In a (pea)nutshell, adenomyosis is a medical condition that isn’t widely discussed but can significantly impact daily life, causing painful periods and even infertility.
So, what exactly is adenomyosis?
Here’s all you need to know about adenomyosis symptoms, treatments, and potential complications.
In this article: 📝
- What is adenomyosis?
- What does adenomyosis pain feel like?
- Is adenomyosis a serious condition?
- What are the dangers of adenomyosis?
- What is the best treatment for adenomyosis?
- Is adenomyosis worse than endometriosis?
- What happens if adenomyosis goes untreated?
- What foods to avoid if you have adenomyosis
What is adenomyosis?
Before we dive into defining adenomyosis, it’s helpful to understand the anatomy of your uterus.
The uterus has three tissue layers:
- Endometrium: The inner lining of the uterus that sheds during your period
- Myometrium: The muscular outer layer that expands through pregnancy and contracts during labor
- Perimetrium: The outer serous layer covering the uterus, helping to reduce friction
Endometrial tissue is usually only found in the endometrium, but with adenomyosis, it protrudes into the muscular layer of the myometrium.
When this happens, the displaced endometrial tissue continues to act the same way inside the myometrium as it does in the endometrium.
Think all that normal period stuff of thickening, breaking down, and bleeding.
And this often results in painful, heavy periods.
It can also lead to an enlarged uterus, painful sex, and infertility.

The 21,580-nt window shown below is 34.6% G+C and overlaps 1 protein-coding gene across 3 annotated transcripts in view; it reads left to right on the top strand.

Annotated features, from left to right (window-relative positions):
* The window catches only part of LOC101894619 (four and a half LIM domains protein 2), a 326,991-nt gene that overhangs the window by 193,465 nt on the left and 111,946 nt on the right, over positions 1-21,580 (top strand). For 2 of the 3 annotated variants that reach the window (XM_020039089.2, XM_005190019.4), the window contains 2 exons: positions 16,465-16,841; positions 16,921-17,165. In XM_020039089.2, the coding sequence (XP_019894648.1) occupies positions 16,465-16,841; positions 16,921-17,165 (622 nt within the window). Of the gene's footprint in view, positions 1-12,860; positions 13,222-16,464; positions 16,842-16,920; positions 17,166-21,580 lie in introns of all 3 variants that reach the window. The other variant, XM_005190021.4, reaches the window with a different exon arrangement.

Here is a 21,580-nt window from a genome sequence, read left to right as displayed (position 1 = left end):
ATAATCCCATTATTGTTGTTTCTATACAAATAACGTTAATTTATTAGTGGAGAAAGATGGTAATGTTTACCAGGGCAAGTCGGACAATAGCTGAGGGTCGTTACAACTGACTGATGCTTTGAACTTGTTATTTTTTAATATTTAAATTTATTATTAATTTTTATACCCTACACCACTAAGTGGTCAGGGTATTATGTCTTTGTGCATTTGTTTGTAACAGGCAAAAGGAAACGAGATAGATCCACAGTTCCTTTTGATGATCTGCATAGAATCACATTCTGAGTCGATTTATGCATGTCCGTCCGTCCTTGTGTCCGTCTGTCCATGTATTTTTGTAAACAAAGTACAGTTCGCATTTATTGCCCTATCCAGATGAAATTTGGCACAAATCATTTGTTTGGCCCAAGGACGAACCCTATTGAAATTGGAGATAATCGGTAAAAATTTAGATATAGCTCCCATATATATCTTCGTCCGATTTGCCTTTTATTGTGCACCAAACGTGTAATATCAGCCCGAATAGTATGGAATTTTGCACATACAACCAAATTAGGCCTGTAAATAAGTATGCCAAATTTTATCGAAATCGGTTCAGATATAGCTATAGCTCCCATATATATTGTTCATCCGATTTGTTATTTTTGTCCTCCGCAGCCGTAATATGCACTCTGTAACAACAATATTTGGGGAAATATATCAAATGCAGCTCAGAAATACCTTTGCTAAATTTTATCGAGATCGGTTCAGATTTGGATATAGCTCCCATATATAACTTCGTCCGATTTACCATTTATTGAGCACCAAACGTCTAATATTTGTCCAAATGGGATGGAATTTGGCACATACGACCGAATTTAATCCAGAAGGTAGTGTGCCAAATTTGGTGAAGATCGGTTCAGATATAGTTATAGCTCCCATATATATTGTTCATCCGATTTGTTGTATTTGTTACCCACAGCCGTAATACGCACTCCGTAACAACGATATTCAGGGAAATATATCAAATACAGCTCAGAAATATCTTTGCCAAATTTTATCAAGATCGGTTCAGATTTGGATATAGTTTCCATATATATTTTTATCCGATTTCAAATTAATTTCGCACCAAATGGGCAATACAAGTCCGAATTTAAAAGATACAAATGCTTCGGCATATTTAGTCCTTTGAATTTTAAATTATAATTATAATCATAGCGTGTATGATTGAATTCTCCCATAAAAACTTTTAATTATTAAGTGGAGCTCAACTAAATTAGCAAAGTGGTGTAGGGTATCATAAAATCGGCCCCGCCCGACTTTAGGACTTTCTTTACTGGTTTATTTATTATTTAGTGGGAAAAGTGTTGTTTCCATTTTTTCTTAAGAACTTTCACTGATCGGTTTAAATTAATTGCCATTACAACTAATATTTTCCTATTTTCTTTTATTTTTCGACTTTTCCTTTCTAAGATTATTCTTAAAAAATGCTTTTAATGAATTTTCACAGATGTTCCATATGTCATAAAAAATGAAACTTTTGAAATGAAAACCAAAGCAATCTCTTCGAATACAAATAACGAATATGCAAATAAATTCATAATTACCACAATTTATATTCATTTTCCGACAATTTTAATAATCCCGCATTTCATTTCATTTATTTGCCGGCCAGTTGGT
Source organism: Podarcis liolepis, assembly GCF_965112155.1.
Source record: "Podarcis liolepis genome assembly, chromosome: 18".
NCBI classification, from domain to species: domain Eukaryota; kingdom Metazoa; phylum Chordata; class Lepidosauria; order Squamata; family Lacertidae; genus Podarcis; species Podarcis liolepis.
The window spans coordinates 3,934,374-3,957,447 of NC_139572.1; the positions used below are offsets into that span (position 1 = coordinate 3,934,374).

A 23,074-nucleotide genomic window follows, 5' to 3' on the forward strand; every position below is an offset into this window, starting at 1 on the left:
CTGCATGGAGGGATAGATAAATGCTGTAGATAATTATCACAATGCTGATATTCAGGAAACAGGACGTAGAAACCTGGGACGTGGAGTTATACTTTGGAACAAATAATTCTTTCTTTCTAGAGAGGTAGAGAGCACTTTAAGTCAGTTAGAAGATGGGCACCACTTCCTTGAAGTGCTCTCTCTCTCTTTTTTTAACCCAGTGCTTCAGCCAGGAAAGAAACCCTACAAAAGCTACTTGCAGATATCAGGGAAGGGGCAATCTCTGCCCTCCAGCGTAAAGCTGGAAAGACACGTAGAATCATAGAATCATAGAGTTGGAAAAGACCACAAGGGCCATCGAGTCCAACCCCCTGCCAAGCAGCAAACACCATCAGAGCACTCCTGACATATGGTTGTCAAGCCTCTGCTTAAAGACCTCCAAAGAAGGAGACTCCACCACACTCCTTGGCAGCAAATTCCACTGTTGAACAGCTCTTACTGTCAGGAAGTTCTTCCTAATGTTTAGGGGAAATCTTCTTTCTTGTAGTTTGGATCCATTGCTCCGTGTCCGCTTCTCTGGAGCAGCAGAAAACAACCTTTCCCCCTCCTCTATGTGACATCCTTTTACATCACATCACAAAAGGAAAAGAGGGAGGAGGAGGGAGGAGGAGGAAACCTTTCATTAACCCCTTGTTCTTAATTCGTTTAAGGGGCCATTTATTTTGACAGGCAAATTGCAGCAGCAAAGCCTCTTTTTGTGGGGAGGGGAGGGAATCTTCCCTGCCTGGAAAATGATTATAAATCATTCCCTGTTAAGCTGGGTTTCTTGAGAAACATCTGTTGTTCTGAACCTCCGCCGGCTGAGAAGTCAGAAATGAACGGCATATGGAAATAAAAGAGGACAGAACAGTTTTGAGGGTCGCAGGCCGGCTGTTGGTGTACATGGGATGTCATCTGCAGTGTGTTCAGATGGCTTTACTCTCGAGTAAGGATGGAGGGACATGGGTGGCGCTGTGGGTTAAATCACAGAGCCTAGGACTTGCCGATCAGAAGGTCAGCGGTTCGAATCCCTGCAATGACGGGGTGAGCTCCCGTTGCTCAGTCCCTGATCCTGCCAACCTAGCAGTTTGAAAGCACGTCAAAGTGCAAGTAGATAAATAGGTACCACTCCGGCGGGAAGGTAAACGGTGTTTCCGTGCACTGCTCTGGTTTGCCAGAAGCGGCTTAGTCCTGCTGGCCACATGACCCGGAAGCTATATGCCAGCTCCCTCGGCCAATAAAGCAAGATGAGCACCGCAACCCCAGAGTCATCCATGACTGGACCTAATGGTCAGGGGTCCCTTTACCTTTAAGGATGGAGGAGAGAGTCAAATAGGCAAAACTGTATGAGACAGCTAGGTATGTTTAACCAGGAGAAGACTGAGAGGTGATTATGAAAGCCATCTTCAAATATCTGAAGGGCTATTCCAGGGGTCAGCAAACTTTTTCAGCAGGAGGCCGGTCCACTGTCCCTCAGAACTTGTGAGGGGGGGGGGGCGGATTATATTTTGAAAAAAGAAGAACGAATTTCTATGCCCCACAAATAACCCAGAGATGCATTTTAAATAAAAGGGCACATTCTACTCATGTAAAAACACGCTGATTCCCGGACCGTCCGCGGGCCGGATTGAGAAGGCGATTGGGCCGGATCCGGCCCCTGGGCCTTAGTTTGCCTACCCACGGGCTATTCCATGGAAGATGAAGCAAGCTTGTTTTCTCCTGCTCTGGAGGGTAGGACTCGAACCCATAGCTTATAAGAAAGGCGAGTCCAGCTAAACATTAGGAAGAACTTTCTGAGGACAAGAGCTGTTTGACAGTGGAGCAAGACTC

Doctors aren’t sure what causes adenomyosis.
We know it normally gets better after menopause.
But of course, if you’re suffering from sore monthly cramping and pain during sex — this isn’t much comfort.
Luckily, hormonal therapies help some people.
If this doesn’t make a difference, doctors can perform a hysterectomy, where the womb is removed completely.
What does adenomyosis pain feel like?
Some people with adenomyosis won’t have symptoms at all.
Others might experience mild discomfort, like the occasional stomach ache.
For other people, though, adenomyosis can feel incredibly painful.
It results in things like:
- Severe cramping pain during periods – often described as sharp, knifelike pains.
- Chronic pelvic pain – that occurs all month round.
- Heavy periods that last longer than the average period length (i.e. more than seven days)
- Painful sex
It can also increase the size of your uterus – sometimes called “adenomyosis belly.”
This leads to feelings of pressure and tenderness in the stomach.
For some people, an enlarged womb may be visible from the outside.
Is adenomyosis a serious condition?